I’m not sure exactly when I began to be a regular reader of the Guardian – certainly soon after starting at university in 1967. But I had always appreciated investigative journalism and good newspaper design: at home in the sixties I would read The Sunday Times, excited by its colour magazine and relishing the work of the Insight investigative team. When Harold Evans took over as editor in 1967 his appointment simply confirmed the newspaper’s status as the leader in investigate reporting, photojournalism and elegant design.
I feel the same way now about the period of Alan Rusbridger’s editorship of the Guardian which began in February 1995 and ended with his retirement on Saturday. Under Rusbridger, the Guardian won newspaper of the year four times at the British Press Awards and last year it became the first UK newspaper to win the Pulitzer Prize for the Edward Snowden revelations about US state surveillance.
Saturday’s paper – his last edition – included a valedictory article by Alan Rusbridger looking back over his years at the aper he first joined in 1979. It is an interesting read, considering not only to the challenges and achievements of his twenty years as editor, but also discussing the dramatic changes that have transformed the landscape of news publishing in that time. He says in his opening sentence, ‘This, if you’re reading the physical paper – which, of course, you are not – is my last edition as editor.’ That telling ‘which, of course, you are not’ is a succinct summation of those changes.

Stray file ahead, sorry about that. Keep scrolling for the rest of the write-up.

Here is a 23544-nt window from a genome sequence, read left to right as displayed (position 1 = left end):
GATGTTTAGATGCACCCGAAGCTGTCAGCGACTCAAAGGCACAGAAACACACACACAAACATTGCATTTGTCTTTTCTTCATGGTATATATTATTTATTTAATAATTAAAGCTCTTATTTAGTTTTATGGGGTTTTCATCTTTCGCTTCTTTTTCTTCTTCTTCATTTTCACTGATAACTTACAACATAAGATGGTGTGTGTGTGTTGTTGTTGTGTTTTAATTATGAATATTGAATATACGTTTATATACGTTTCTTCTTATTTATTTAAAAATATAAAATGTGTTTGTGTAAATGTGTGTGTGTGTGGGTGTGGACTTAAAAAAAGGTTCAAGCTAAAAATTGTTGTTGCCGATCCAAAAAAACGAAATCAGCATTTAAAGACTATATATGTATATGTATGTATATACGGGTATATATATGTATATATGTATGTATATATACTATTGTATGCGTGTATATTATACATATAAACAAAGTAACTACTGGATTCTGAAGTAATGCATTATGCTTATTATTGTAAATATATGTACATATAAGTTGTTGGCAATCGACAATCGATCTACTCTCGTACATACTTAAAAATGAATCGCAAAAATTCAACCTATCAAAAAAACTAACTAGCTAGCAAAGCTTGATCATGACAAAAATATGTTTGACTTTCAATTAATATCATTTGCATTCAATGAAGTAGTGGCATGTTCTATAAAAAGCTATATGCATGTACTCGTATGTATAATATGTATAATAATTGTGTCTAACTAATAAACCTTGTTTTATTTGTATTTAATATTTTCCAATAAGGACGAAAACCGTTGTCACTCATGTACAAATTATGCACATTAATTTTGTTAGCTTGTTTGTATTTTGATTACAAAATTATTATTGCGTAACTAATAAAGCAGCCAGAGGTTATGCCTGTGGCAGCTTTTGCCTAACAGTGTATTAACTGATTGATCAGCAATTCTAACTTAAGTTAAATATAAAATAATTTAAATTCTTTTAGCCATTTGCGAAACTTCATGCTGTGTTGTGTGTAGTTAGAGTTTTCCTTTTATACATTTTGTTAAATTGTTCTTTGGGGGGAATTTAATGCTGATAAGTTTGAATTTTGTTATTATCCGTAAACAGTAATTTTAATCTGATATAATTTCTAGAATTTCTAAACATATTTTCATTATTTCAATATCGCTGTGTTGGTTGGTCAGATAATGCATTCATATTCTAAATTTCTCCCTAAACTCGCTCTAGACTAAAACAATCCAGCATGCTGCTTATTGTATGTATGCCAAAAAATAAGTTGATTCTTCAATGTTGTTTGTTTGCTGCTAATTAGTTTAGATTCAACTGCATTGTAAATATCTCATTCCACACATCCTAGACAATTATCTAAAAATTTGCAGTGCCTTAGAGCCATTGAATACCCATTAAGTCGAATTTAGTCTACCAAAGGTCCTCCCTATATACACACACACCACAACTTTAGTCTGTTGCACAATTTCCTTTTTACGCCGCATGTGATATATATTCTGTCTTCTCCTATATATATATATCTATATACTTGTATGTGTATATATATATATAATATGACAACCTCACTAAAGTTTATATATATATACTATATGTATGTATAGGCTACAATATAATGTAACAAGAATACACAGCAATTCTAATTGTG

When Alan Rusbridger took over from Peter Preston the paper’s print circulation was more than 400,000 and it did not have a website. Today, daily print sales are less than 200,000 but the paper has more than 7 million visitors daily to its website. Around 63 per cent of the Guardian’s web readership now comes from outside the UK (web-based American and Australian editions have been launched with great success in recent years).
I’m still one of the 200,000, a subscriber who loyally hands over his weekly strip of vouchers to the newsagent. I can’t imagine breakfast without the tactile experience of turning pages to read the news (albeit a now-shocking eight or so hours old), mentally argue with the varied opinion pieces, check the weather and Country Diary, the Steve Bell cartoon, and Doonesbury. Everything is where I expect it to be – the print version of the paper follows a logical sequence, whereas the experience of using the website, though beautifully designed, is a more random one as hyperlinks send you off in all directions. A lot of the time I’m simply browsing, not reading.
In the democratic style of the Guardian, Alan Rusbridger was appointed editor in 1995 after winning the staff ballot of NUJ members. Previously he had been features editor and had launched the Weekend supplement and the G2 section. In his article, Rusbridger recalls that his first edition carried the headline: “EU moves to tighten frontiers”. ‘Plus ca change’, he remarks.
Sorting through his papers in the last weeks, he made mental divisions for the past two decades: